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An orgasm, also known as a climax, is a pleasurable physiological, and to no small degree a psychological, response to sexual stimulation, that can be experienced by both males and females. The orgasm is one of nature's ways of making certain that an animal will engage in sexual intercourse, thus propagating its own genes.

Table of contents
1 General
2 Human male orgasm
3 Human female orgasm
4 Orgasm in non-human species
5 See also
6 External links


Orgasm is the third stage of four in the currently accepted model of the physiological process of sexual stimuation. It is the conclusion of the plateau phase in a release of sexual tension. Both males and females experience quick cycles of muscle contraction of the anus and lower pelvic muscles, as well as in the sexual organs.

Human male orgasm

In a human male orgasm, there are rapid, rhythmic contractions of the prostate, urethra and the muscles at the base of the penis, which force stored semen to be expelled through the penis's urethral opening. This is referred to as ejaculation. The process usually takes from 3 to 10 seconds. The process is usually, but not always, extremely pleasurable. Note that it is possible to ejaculate without reaching orgasm, and to have an orgasm without ejaculation (opening the door for male multiple orgasms). Following orgasm, a refractory period occurs during which a man cannot have another orgasm. This period can be anywhere from less than a minute to over half a day, depending on such factors as the individual and his age.

Human female orgasm

In a human female orgasm, orgasm is preceded by moistening of the vaginal walls, and an enlargement of the clitoris due to increased blood flow trapped in the clitoris's spongy tissue. Some women exhibit a sex flush; a reddening of the skin over much of the body due to increased blood flow to the skin. As a woman comes closer to having orgasm, the clitoris moves inward under the clitoral hood, and the labia minora (minor lips) become a darker pink. As orgasm becomes imminent, the vagina decreases in size by about 30% and also becomes congested with blood. The uterus then experiences muscular contractions. A woman experiences full orgasm when her uterus, vagina and pelvic muscles undergo a series of rhythmic contractions.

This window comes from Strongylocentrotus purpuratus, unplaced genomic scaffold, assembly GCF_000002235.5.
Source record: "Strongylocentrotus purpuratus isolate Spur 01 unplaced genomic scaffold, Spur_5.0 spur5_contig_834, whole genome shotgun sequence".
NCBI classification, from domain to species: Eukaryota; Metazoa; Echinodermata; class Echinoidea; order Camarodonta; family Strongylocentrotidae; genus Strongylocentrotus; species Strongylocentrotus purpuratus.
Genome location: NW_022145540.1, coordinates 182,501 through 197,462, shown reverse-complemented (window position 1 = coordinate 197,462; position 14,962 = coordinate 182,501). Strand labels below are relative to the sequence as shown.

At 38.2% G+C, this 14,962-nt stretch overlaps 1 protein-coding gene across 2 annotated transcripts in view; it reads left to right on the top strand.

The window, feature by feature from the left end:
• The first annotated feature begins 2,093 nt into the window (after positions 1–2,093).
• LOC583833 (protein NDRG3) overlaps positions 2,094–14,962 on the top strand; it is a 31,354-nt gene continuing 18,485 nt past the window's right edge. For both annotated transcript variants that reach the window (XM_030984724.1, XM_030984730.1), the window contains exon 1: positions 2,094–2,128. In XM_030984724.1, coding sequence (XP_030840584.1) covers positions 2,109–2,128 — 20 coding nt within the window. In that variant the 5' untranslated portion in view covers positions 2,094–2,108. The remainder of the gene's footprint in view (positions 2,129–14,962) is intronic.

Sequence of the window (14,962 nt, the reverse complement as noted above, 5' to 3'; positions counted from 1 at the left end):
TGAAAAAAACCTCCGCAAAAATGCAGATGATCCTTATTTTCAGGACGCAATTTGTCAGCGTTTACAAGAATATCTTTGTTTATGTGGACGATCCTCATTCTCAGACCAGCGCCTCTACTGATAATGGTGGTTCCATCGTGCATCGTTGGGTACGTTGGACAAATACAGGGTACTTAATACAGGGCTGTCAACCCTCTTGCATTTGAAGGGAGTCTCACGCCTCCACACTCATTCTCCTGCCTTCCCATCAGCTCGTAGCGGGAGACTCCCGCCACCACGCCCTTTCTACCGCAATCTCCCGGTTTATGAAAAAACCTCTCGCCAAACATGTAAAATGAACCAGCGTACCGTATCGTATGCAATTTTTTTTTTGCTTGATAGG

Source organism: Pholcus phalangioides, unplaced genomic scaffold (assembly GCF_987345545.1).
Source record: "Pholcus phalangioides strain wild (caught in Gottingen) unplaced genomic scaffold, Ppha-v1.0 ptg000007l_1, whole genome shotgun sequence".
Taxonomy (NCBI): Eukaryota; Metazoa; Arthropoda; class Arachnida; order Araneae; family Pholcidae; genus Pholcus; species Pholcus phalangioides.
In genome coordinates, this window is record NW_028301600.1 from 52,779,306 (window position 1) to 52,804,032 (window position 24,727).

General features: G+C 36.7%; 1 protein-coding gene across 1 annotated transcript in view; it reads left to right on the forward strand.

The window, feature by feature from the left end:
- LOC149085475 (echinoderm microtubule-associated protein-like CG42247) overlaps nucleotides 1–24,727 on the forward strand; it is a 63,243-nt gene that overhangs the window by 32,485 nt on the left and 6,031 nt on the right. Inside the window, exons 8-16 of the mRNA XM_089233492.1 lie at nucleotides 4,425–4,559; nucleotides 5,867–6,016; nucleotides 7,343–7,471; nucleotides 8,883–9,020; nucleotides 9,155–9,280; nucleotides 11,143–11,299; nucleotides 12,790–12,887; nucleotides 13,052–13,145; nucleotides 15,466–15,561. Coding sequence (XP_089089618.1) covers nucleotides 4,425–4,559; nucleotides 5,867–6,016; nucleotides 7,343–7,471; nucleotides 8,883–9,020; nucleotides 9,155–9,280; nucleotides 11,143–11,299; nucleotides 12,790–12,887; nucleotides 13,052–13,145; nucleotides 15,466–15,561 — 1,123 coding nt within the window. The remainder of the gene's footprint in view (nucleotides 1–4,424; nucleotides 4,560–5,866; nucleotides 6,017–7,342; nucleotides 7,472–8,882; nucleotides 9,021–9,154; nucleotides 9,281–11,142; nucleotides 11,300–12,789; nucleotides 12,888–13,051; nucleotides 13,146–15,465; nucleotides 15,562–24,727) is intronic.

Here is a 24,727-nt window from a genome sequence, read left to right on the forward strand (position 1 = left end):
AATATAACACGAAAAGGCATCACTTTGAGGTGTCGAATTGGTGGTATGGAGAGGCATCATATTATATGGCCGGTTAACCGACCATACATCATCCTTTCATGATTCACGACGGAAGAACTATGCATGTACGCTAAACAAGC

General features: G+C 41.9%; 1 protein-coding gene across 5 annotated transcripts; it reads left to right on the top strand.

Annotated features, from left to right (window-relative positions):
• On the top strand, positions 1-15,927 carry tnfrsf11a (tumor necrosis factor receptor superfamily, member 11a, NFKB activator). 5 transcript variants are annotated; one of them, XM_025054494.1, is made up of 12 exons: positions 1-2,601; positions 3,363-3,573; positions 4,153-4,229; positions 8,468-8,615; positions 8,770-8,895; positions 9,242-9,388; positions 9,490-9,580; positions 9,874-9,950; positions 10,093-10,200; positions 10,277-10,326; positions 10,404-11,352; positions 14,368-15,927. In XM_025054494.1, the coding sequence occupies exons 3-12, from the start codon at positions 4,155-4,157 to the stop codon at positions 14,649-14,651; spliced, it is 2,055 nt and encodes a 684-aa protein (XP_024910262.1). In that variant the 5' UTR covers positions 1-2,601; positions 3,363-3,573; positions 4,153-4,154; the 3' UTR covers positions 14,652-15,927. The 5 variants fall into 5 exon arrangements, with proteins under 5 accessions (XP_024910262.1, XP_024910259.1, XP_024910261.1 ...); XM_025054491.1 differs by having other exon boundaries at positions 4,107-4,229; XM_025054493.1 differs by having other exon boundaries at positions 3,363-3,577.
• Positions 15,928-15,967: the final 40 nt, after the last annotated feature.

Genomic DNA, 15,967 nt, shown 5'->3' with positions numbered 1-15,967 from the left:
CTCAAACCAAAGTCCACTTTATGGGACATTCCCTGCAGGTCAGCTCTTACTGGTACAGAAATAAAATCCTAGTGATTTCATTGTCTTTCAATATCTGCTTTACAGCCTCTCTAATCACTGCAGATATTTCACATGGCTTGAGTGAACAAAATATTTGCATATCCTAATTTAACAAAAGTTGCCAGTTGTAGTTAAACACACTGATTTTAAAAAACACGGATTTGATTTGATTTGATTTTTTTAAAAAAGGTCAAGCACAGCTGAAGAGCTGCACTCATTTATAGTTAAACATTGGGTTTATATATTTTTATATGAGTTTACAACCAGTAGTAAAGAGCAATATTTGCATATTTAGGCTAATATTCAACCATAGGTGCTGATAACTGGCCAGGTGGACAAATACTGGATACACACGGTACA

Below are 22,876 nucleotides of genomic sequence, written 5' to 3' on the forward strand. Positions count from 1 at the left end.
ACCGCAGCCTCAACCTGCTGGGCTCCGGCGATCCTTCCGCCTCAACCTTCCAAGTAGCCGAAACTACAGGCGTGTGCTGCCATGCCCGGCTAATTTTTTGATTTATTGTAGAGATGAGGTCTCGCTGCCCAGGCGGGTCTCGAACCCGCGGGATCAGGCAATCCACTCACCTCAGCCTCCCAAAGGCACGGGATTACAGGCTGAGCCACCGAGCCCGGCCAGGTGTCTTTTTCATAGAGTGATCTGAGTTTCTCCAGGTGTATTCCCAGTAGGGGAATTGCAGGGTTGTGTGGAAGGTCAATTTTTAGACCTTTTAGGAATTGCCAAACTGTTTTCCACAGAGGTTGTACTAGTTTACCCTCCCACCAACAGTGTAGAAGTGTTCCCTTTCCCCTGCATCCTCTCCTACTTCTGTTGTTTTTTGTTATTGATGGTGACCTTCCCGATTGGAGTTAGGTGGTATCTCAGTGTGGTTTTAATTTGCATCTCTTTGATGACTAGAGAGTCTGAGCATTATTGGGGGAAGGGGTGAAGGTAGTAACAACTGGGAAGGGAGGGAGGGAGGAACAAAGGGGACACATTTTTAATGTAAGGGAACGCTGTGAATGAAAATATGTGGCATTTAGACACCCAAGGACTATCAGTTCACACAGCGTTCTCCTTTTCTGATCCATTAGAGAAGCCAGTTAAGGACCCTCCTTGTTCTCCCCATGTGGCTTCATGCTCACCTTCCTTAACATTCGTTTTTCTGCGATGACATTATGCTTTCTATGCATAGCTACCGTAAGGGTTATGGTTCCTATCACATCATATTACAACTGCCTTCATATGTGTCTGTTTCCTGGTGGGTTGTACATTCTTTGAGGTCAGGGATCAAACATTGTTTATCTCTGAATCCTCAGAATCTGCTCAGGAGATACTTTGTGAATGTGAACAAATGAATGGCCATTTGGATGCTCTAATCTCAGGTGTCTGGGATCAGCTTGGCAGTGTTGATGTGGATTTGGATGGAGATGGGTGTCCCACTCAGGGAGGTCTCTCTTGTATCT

After the orgasm is over, the clitoris re-emerges from under the clitoral hood, and returns to its normal size in less than 10 minutes. Unlike men, women do not have a refractory period, and thus can experience a second orgasm soon after the first; some women can even follow this with a third, or even fourth orgasm; this is known as multiple orgasms. Research shows that about 13% of women experience multiple orgasms; a larger number may be able to experience this with the proper stimulation (such as a vibrator) and frame of mind.

Orgasms in both men and women are often associated with other involuntary actions, including vocalizations and muscular spasms in other areas of the body. Also, a generally euphoric sensation is associated with orgasm.

Female ejaculation

Many women experience an expulsion of fluid during orgasm. In many cases the origin of this fluid is the Skene's glands. For further details, see female ejaculation.

Vaginal vs. clitoral orgasms

A distinction is sometimes made between clitoral and vaginal orgasms in women. Many doctors and feminist advocates have claimed that vaginal orgasms do not exist, and that female orgasms are obtained only from clitoral arousal. Recent discoveries about the size of the clitoris -- it extends inside the body, around the vagina -- would seem to support this theory. On the other hand, other sources argue that vaginal orgasms are dominant or more "mature."

This latter viewpoint was first promulated by Freud. In 1905, Freud argued that clitoral orgasm was an adolescent phenomenon, and upon reaching puberty the proper response of mature women changes to vaginal orgasms. [1] While Freud did not provide evidence supporting this basic assumption, the consequences of the theory were greatly elaborated thereafter.

In the 1966, Masters and Johnson published pivotal research into the phases of sexual stimulation. Their work included women as well as men, and unlike Kinsey previoiusly (in 1948 and 1953), set out to determine the physiological stages leading up to and following orgasm. [1] One of the results was the promotion of the idea that vaginal and clitoral orgasms follow the same stages of physical response. Additionally, Masters and Johnson argued that clitoral stimulation is the primary source of orgasms.

This standpoint has been adopted feminist advocates, to the extent that some hold that the vaginal orgasm was a mirage, created by men for their convenience. Certainly many women can only experience orgasm with clitoral stimulation, either alone or in addition to vaginal stimulation, while (less commonly) other women can only experience orgasm with vaginal stimulation. The clitoral-only orgasm school of thought became an article of faith in some feminist circles. Alternatively, some feminists instead feel the clitoral orgasm robs females of the source of the womanhood.

A new understanding of vaginal orgasm has been emerging since the 1980s. Many women report that some form of vaginal stimulation is essential to subjectively experience a complete orgasm, in addition to or in lieu of external (clitoral) stimulation. Recent anatomical research has pointed towards a connection between intravaginal tissues and nerve endings on one hand, and the clitoris on the other. This, combined with the anatomical evidence that the internal part of the clitoris is a much larger organ than previously thought could also explain credible reports of orgasms in women who have undergone clitoridectomy as part of so-called female circumcision.

Orgasm in non-human species

to be written

See also

External links